With new off-payroll working rules starting in April 2020, HM Revenue & Customs (HMRC) is taking a closer look at the employment status of associate dentists.
HMRC is trying to persuade dental practices to use its Check Employment Status for Tax (CEST) tool as a matter of course when engaging an associate. The tax department also wants practices to be continually reviewing existing engagements with associates to ensure they remain one of self-employment.
The employment status of associate dentists has been a contentious issue since the introduction of the 2006 NHS contract.
It is unlikely that many dental practices are currently using the CEST tool, though now would be a good time to at least understand how it works. As employment status specialists will already know, the CEST tool is a clumsy and rather biased attempt at codifying many years of established case law on status.
HMRC is undertaking enhancements to the CEST tool, following criticisms of its performance. Whether these changes will be enough to satisfy the critics remains to be seen.
Dentists will be particularly interested in such status issues as the use of substitutes, and expenses paid by an associate which are not reimbursed by a practice.
Where a practice is following the terms of a British Dental Association (BDA) contract, it should follow that the CEST tool would consider the associate to be self-employed. Where, however, the BDA contract is not followed, practices need to review engagements with associates to make sure they continue to be self-employment.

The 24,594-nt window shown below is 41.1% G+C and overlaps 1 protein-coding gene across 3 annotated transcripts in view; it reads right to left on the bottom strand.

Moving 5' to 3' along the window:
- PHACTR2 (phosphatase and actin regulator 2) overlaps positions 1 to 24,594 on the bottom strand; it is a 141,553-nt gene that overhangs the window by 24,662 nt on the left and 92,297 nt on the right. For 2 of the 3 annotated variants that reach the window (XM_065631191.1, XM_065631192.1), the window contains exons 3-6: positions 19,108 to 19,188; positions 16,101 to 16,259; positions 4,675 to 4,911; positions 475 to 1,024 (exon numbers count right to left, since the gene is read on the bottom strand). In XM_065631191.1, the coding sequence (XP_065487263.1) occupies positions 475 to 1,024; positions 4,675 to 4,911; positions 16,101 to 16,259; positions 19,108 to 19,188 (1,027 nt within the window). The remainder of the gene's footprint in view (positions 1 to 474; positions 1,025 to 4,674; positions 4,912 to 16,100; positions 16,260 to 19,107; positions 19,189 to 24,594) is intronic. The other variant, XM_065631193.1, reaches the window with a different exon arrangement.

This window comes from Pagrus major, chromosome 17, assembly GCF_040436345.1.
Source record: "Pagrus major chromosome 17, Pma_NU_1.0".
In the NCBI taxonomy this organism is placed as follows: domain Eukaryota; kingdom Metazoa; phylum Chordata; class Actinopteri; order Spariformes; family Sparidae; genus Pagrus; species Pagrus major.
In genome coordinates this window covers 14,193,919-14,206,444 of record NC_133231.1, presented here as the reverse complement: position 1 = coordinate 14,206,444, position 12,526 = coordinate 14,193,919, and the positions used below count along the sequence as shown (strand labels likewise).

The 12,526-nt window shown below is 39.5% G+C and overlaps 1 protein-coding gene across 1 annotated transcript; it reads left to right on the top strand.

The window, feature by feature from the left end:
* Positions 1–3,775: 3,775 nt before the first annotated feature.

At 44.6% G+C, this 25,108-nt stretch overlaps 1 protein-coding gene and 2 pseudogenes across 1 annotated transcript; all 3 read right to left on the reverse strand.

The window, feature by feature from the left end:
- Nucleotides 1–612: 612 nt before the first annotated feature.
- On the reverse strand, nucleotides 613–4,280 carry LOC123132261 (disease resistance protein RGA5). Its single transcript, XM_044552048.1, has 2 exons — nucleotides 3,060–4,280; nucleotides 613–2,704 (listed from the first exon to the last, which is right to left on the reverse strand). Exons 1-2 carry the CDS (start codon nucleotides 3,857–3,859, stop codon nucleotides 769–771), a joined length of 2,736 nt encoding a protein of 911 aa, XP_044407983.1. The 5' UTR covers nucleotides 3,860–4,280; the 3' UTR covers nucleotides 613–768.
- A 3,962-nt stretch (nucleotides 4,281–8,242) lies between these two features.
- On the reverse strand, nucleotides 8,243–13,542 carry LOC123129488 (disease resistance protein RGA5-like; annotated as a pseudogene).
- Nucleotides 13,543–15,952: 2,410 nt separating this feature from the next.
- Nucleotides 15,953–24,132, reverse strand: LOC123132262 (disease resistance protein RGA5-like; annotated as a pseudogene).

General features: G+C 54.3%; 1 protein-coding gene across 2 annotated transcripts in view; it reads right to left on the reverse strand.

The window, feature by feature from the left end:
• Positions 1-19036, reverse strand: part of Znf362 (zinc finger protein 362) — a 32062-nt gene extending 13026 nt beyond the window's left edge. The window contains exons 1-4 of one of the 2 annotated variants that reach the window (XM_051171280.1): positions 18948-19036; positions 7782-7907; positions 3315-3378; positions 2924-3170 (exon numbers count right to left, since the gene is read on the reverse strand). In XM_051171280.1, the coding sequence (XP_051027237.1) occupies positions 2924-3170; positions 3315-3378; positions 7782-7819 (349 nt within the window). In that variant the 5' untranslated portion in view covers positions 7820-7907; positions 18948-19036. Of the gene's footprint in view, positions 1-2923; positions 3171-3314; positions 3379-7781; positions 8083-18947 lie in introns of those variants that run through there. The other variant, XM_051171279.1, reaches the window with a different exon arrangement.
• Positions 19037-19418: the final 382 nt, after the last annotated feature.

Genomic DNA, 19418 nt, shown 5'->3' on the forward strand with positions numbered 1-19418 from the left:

HMRC continues to target associates to assess their working patterns in practice and to ensure that dental practices and associates are following HMRC’s guidance as set out in its Employment Status Manual at ESM4030.
The guidance says contracts should be used and the terms followed. Of interest to HMRC has been the clause for locum dentists, if the clause has been used and who engages the locum.
There are many associates engaged in a practice that do not have a contract, or do not have a BDA or Dental Practices Association (DPA) approved contract. This should be reviewed
Since the changes in 2006, dental practices now own the NHS contract, and associates are engaged to complete Units of Dental Activity (UDAs) on the contract. Previously, associates bought their own NHS contract into the practice.
There were concerns at the time that this change would signal the end of self-employment status for associates. But following sector representations, HMRC updated its guidance in ESM4030 to reassure the dental industry that associates remain self-employed.
With HMRC making strenuous efforts in many sectors to force people onto the payroll, rather than being self-employed, it may be a question of time before status issues for the dental sector become a real problem.
The new off-payroll working rules can also create additional time and cost pressures for practices.
If you would like to discuss these issues, please contact a member of our healthcare sector, or your usual Bishop Fleming advisor.